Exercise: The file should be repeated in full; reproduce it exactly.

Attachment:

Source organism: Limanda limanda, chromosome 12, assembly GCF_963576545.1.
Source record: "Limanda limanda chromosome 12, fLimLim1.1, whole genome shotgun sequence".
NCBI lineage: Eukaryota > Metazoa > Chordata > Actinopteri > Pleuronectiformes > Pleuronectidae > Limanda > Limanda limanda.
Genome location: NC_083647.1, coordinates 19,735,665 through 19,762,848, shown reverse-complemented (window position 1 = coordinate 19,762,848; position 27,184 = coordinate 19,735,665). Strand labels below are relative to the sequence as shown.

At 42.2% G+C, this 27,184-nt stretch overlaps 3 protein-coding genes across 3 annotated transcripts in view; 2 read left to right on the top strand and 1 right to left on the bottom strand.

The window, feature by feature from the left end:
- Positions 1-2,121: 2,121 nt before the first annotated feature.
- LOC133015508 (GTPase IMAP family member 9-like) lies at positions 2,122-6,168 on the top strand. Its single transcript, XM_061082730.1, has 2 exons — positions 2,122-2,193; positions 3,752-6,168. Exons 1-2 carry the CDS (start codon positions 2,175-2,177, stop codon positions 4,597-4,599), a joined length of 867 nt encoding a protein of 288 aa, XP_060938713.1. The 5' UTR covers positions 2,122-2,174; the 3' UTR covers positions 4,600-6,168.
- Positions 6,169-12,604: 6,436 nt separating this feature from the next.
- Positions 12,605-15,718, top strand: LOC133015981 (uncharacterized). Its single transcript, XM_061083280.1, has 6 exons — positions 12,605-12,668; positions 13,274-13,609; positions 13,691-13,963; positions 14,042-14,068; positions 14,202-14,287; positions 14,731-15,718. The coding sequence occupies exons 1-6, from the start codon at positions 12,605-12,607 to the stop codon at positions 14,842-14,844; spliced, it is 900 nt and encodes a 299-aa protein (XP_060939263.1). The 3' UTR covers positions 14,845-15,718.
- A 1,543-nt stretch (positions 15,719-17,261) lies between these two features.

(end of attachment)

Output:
Source organism: Limanda limanda, chromosome 12, assembly GCF_963576545.1.
Source record: "Limanda limanda chromosome 12, fLimLim1.1, whole genome shotgun sequence".
NCBI lineage: Eukaryota > Metazoa > Chordata > Actinopteri > Pleuronectiformes > Pleuronectidae > Limanda > Limanda limanda.
Genome location: NC_083647.1, coordinates 19,735,665 through 19,762,848, shown reverse-complemented (window position 1 = coordinate 19,762,848; position 27,184 = coordinate 19,735,665). Strand labels below are relative to the sequence as shown.

At 42.2% G+C, this 27,184-nt stretch overlaps 3 protein-coding genes across 3 annotated transcripts in view; 2 read left to right on the top strand and 1 right to left on the bottom strand.

The window, feature by feature from the left end:
- Positions 1-2,121: 2,121 nt before the first annotated feature.
- LOC133015508 (GTPase IMAP family member 9-like) lies at positions 2,122-6,168 on the top strand. Its single transcript, XM_061082730.1, has 2 exons — positions 2,122-2,193; positions 3,752-6,168. Exons 1-2 carry the CDS (start codon positions 2,175-2,177, stop codon positions 4,597-4,599), a joined length of 867 nt encoding a protein of 288 aa, XP_060938713.1. The 5' UTR covers positions 2,122-2,174; the 3' UTR covers positions 4,600-6,168.
- Positions 6,169-12,604: 6,436 nt separating this feature from the next.
- Positions 12,605-15,718, top strand: LOC133015981 (uncharacterized). Its single transcript, XM_061083280.1, has 6 exons — positions 12,605-12,668; positions 13,274-13,609; positions 13,691-13,963; positions 14,042-14,068; positions 14,202-14,287; positions 14,731-15,718. The coding sequence occupies exons 1-6, from the start codon at positions 12,605-12,607 to the stop codon at positions 14,842-14,844; spliced, it is 900 nt and encodes a 299-aa protein (XP_060939263.1). The 3' UTR covers positions 14,845-15,718.
- A 1,543-nt stretch (positions 15,719-17,261) lies between these two features.